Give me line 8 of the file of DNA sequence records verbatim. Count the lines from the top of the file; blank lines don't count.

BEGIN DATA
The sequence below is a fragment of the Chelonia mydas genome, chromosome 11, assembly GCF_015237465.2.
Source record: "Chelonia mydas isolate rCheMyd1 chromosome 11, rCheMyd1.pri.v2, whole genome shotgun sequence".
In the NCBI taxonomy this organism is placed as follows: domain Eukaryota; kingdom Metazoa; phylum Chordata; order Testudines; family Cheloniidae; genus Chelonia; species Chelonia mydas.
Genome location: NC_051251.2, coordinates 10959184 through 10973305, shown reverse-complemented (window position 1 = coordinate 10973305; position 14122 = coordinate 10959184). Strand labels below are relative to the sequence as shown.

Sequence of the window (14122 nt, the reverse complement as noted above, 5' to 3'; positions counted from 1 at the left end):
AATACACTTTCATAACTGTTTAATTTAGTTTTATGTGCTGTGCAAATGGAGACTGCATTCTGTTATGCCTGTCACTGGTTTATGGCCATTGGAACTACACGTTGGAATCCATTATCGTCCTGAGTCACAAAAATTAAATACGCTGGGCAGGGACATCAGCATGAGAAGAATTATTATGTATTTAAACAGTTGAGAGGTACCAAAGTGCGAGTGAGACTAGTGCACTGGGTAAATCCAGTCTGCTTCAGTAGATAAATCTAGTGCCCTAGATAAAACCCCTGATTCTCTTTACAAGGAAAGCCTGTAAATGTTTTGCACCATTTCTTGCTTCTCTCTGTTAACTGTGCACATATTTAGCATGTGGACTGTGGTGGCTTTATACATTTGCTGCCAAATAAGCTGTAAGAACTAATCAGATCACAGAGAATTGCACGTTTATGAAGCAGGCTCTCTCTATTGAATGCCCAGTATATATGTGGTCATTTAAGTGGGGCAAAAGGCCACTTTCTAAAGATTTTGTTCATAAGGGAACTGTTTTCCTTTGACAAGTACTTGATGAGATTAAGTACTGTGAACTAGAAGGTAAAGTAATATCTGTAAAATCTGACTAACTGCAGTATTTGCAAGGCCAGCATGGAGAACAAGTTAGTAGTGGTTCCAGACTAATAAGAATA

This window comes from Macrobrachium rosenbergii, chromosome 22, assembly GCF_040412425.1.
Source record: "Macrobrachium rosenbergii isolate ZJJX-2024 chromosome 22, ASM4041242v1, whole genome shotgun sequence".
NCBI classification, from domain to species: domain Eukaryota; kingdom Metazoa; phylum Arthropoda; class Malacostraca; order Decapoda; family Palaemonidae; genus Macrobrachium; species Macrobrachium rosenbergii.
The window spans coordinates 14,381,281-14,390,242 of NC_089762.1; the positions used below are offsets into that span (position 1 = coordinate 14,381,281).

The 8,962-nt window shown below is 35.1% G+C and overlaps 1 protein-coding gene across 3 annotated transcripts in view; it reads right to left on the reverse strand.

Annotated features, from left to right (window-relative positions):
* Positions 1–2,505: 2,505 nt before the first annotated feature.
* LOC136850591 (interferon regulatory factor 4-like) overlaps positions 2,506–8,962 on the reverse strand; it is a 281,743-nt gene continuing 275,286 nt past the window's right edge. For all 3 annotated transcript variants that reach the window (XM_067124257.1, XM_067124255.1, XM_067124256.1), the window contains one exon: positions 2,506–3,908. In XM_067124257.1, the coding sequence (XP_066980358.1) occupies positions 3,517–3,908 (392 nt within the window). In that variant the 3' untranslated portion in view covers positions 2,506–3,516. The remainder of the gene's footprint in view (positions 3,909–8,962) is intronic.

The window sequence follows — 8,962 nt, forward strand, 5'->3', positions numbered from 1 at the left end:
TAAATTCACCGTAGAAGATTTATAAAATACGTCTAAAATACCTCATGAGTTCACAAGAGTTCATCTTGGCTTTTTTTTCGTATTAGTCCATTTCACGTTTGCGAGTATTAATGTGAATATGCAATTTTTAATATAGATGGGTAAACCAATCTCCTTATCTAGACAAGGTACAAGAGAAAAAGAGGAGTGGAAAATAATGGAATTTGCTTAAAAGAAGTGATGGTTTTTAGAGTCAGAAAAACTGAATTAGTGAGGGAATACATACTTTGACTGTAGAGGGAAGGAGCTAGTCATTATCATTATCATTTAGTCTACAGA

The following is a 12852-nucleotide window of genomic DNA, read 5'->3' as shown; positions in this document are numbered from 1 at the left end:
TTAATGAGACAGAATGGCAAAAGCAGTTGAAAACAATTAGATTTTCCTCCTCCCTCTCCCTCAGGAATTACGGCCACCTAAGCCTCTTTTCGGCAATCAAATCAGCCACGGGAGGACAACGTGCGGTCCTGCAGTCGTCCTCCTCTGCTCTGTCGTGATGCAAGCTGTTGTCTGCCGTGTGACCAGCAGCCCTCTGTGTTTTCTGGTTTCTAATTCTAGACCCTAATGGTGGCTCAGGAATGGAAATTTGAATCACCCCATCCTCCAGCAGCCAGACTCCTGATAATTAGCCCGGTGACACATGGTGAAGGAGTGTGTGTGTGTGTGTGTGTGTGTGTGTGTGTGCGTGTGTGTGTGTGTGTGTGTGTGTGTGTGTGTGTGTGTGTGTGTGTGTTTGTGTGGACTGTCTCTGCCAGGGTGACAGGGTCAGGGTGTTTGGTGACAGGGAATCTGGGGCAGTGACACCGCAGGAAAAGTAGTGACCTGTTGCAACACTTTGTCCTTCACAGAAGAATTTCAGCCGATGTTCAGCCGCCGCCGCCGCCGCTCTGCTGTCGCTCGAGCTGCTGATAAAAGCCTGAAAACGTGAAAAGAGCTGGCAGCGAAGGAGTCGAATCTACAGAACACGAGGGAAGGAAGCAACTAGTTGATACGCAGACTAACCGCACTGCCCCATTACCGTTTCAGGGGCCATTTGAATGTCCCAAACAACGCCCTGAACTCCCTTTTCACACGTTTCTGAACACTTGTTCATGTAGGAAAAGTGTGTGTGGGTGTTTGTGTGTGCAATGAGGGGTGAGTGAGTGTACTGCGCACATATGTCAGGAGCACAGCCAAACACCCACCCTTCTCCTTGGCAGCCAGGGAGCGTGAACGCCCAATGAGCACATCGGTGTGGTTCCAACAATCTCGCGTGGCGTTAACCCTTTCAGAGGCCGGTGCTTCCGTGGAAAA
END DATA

Source record: "Macrobrachium rosenbergii isolate ZJJX-2024 chromosome 22, ASM4041242v1, whole genome shotgun sequence".